To fear or not to fear lack of supply chain control – that is the question
For many organisations, just the thought of not having full control over their supply chain produces anxiety. After all, lack of control could mean that suppliers might not be required to meet standards, which could ultimately put organisations at a higher risk for several threats, including loss of intellectual property shared with supply chain partners and third-party access to IT networks, customer information or operational control systems.
Winston Churchill famously said that perfection is the enemy of progress, and his idea is apt for this discussion. The reality is that it’s virtually impossible to eliminate cyber risk throughout a supply chain – whether a company has complete control over it or not. Our increasingly interconnected technology products have a long journey from component manufacture to “shelf.” It’s hard to conceive of a tech product that is produced entirely in one location – as labour costs often dictate that materials circumnavigate the globe more than once. Further, any device that incorporates software, whether open source or custom, is touched by many different hands during the development process. Risk is baked in to the way organisations operate.
The first piece of good news for those weary of anything less than complete supply chain control is that executives in critical infrastructure industries in particular are starting to take a closer look at their supply chains, performing risk assessments, collecting threat analysis, conducting trials, and considering alternative security measures as part of a comprehensive strategy. This is important, as in today’s environment, one must assume that the supply chain has been compromised.
Mark Weatherford, Senior Vice President and Chief Cybersecurity Strategist at vArmour, said in a presentation there are several things companies can do to lessen their risks. Start by identifying and learning more about your vendors. Map out your supply chain and identify your sub-tier suppliers with critical IT components or software embedded in your products and systems. Clearly identify exactly what information or systems your vendors can access, then review their practices and integrate the CISO team in the process.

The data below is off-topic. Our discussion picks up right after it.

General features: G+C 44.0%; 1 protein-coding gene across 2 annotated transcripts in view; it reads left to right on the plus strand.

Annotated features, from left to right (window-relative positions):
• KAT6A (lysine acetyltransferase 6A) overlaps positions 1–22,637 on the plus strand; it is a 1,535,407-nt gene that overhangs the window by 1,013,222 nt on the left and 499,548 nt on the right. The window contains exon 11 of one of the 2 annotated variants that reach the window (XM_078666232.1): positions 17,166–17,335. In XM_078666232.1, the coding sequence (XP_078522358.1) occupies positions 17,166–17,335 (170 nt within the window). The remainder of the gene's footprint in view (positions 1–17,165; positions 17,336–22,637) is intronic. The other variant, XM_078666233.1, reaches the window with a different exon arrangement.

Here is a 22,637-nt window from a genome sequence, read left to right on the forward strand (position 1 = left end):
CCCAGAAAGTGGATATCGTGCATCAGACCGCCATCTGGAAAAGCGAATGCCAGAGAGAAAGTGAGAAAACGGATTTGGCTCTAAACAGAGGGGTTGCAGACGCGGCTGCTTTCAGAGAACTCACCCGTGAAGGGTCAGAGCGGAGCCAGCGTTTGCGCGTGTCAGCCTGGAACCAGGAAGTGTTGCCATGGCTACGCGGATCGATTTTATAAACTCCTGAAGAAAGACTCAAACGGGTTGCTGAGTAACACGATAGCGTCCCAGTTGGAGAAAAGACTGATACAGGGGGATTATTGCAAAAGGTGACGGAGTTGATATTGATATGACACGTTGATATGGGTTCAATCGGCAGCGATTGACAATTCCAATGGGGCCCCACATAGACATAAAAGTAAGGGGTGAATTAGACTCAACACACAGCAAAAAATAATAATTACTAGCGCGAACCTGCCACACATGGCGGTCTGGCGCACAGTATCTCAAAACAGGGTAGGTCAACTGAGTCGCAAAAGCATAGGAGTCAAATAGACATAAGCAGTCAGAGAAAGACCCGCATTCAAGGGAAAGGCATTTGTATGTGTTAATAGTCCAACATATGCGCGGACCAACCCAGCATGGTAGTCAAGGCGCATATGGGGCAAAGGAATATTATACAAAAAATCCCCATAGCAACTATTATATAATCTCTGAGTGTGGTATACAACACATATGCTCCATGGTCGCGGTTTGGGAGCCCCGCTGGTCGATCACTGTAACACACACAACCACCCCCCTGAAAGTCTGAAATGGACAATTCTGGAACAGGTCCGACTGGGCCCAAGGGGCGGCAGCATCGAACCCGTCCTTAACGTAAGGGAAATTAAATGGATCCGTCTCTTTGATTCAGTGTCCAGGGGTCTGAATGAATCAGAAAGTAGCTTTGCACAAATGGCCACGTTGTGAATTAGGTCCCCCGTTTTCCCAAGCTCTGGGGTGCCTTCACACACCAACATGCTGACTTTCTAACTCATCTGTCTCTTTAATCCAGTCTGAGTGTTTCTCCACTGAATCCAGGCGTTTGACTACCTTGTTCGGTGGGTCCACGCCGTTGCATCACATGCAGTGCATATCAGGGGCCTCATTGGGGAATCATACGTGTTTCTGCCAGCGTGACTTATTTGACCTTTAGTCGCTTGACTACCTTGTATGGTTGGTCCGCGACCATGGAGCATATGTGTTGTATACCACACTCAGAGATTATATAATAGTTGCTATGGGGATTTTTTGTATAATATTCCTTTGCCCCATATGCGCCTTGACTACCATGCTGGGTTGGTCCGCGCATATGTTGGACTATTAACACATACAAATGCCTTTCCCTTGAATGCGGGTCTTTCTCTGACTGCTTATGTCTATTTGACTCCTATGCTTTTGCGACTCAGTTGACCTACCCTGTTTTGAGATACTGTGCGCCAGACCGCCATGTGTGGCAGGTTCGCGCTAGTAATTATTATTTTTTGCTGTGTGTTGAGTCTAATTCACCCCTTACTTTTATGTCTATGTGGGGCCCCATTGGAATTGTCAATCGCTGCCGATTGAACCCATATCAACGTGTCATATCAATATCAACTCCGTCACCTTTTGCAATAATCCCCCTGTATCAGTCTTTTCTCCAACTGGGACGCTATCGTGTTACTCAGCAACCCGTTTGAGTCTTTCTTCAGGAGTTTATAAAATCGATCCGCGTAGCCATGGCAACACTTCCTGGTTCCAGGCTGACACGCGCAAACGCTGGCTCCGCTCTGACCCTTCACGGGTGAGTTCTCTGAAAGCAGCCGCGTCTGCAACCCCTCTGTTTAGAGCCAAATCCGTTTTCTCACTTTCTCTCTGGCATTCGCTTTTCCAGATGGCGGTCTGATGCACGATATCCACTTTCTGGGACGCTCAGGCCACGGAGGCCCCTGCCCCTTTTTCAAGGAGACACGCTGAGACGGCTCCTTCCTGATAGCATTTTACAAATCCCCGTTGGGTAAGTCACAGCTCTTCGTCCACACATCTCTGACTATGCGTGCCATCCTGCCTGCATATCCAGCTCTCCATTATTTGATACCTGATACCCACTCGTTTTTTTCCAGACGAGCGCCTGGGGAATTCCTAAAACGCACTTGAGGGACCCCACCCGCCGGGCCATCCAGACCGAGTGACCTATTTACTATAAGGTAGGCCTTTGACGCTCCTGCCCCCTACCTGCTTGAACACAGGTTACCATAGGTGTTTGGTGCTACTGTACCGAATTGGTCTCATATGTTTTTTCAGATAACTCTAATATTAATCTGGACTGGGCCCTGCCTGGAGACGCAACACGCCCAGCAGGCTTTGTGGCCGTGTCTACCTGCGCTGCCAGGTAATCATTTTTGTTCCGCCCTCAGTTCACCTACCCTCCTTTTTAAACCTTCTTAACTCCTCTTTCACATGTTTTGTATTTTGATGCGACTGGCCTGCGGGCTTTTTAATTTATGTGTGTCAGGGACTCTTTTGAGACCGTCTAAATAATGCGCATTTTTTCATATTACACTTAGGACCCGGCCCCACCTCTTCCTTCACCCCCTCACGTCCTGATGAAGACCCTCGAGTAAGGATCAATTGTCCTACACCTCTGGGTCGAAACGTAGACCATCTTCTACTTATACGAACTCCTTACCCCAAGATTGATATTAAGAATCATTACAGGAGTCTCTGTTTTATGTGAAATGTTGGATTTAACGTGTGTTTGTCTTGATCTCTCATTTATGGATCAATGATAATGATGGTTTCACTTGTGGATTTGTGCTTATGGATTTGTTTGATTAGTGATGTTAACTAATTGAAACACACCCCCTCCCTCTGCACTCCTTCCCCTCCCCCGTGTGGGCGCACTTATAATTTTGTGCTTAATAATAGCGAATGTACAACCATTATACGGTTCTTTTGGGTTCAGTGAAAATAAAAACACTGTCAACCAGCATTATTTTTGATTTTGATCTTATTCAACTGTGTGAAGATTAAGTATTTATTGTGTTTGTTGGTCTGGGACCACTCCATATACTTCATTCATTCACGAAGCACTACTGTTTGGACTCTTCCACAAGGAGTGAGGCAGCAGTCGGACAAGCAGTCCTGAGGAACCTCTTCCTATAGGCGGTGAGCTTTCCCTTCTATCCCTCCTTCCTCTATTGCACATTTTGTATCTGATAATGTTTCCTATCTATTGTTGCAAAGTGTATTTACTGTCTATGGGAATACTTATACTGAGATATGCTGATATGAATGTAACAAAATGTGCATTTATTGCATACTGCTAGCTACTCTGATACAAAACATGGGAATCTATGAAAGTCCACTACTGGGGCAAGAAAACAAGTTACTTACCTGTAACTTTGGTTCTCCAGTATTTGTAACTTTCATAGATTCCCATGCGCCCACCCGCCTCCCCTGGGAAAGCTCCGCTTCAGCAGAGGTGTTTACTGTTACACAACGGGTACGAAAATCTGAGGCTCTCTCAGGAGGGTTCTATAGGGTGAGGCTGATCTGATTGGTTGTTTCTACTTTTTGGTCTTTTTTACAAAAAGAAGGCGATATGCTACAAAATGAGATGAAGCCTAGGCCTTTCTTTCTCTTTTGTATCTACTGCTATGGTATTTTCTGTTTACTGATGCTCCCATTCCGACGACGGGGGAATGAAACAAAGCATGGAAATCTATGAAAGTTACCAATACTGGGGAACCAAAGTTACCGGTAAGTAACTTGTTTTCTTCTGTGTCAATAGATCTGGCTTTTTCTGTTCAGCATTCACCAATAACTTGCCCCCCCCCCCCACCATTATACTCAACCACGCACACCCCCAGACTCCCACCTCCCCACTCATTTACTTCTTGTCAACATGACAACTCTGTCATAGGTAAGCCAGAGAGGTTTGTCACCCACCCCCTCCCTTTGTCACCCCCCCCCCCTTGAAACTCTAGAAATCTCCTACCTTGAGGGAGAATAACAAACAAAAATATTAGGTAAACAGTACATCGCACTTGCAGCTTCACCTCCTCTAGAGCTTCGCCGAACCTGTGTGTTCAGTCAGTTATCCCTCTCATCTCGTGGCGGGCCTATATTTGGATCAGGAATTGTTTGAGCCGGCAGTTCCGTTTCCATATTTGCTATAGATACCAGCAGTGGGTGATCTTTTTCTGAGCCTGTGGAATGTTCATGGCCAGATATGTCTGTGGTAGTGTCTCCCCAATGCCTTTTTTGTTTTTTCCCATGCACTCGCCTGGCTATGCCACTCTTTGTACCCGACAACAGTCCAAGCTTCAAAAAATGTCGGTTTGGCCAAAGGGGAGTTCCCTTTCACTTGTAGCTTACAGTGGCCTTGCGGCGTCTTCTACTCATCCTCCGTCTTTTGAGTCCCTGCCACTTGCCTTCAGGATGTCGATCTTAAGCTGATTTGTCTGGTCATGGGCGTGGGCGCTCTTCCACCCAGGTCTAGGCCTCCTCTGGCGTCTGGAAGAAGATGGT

The next piece of positive news is that there is a new way to apply cybersecurity across the entire supply chain and eliminate the dependence on what each supplier individually is able or willing to do. Since security is increasingly a strategic differentiator, it is now an area for the company to invest in with an approach that works across all systems.
What product managers must understand is that supply chain risk will remain no matter their level of control, and that blind pursuit of full control will only hinder productivity and will eventually impact the bottom line. By staying focused on mapping out their supply chain, validating vendors, and reviewing security policies combined with technology implementation pre or post production, manufacturing and commerce can move forward without the fear of an imminent supply chain attack.
By Joe Saunders, CEO RunSafe Security RunSafe Security is the pioneer of a patented cyberhardening transformation process designed to disrupt attackers and protect vulnerable embedded systems and devices.
The Ultimate Procurement & Supply Chain Event
Global eProcurement leader JAGGAER has been announced as the latest sponsor for Procurement & Supply Chain Live.
Recognised as a Leader by Gartner in both Strategic Sourcing and Procure-To-Pay, JAGGAER’s direct and indirect eProcurement solutions help over 1850 customers, connecting to a network of 4 million+ suppliers in 70 countries.